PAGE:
The 21st century is going to be a race. In one lane is some sort of Singularity; in the other, Nightfall. One will win and one will lose. There will be no silver medal. Either we will soon (perhaps before 2050) begin a transformation even more profound than the industrial revolution, which may make most of our current problems irrelevant, or we will stagger into a collapse like no other. It is hard to see how any intermediate outcome — a compromise, say, in which everyone gets a bit richer, China gradually overtakes the West, and things otherwise go on much as before — can work.
This means that the next forty years will be the most important in history.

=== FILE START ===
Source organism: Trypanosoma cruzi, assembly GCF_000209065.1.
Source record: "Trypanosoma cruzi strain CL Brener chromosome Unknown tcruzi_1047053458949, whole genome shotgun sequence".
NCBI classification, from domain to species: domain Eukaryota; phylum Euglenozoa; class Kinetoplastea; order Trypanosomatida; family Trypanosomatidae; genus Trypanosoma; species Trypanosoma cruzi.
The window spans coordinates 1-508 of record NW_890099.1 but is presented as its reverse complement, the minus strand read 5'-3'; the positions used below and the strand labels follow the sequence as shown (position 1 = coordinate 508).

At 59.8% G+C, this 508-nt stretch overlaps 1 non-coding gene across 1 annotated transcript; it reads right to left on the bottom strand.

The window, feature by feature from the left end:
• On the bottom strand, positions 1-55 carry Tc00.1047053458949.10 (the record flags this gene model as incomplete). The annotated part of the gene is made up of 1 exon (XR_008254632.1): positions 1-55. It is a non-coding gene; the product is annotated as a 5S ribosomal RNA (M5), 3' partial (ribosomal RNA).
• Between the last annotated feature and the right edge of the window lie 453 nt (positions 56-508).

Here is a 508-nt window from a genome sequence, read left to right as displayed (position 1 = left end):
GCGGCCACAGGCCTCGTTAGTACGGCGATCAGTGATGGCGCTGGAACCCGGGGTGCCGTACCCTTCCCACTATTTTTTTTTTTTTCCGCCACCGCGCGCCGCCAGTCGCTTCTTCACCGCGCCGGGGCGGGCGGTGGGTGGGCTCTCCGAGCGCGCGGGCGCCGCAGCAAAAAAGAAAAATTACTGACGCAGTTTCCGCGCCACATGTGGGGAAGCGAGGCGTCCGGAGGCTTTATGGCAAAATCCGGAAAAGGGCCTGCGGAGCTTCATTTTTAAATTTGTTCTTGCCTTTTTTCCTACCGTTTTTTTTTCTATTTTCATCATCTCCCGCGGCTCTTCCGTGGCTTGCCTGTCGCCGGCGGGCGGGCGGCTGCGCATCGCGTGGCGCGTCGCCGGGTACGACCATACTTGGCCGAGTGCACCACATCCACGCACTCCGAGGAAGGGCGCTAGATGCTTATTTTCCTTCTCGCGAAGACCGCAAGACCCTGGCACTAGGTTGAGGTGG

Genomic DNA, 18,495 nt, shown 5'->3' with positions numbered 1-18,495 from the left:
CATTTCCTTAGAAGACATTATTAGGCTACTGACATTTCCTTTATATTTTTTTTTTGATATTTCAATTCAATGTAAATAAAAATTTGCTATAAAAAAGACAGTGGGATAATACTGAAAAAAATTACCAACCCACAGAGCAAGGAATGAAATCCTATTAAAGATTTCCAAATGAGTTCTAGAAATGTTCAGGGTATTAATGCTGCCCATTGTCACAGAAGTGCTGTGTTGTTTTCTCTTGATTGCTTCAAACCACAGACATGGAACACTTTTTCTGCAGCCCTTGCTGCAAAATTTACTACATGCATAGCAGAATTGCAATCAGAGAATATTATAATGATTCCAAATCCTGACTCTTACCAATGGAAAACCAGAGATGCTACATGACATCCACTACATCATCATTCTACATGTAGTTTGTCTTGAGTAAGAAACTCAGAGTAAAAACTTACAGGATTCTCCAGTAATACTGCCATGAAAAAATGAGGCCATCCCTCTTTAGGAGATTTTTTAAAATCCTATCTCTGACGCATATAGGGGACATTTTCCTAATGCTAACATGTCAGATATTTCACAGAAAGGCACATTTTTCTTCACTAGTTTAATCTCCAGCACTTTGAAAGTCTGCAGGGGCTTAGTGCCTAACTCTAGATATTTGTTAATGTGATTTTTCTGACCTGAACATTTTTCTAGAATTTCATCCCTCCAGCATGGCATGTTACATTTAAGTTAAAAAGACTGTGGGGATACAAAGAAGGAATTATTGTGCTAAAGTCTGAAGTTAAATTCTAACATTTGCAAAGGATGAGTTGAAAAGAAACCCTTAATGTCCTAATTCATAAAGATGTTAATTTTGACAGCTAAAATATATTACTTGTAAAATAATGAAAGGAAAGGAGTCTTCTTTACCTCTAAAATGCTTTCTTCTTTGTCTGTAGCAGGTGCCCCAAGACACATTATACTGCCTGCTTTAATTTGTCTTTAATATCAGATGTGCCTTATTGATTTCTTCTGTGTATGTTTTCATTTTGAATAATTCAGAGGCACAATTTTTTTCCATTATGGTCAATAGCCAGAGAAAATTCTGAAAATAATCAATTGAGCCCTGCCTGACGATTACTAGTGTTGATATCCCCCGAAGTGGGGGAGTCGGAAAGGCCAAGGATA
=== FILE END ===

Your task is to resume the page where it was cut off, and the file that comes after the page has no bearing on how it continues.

That’s from Ian Morris’ new book, Why the West Rules–for Now. I stumbled across it by accident in a bookstore the other night (and snapped a picture of the quote with my iPhone because I couldn’t buy the book just then).
According to Morris, there’s no middle ground for innovation and progress in our future. No steadily rising tide that raises all boats. It’s either some kind of singularity-like transformation into a new age, or collapse.
I thought I’d post that as a follow-up to my post a while back about the acceleration of innovation, in which I talked about the ever-increasing speed of change, and the challenges it presents to innovators.
Morris is clearly a smart guy, and not what you would call a fringe thinker. Is he right?
If he is, that certainly changes my perspective on things.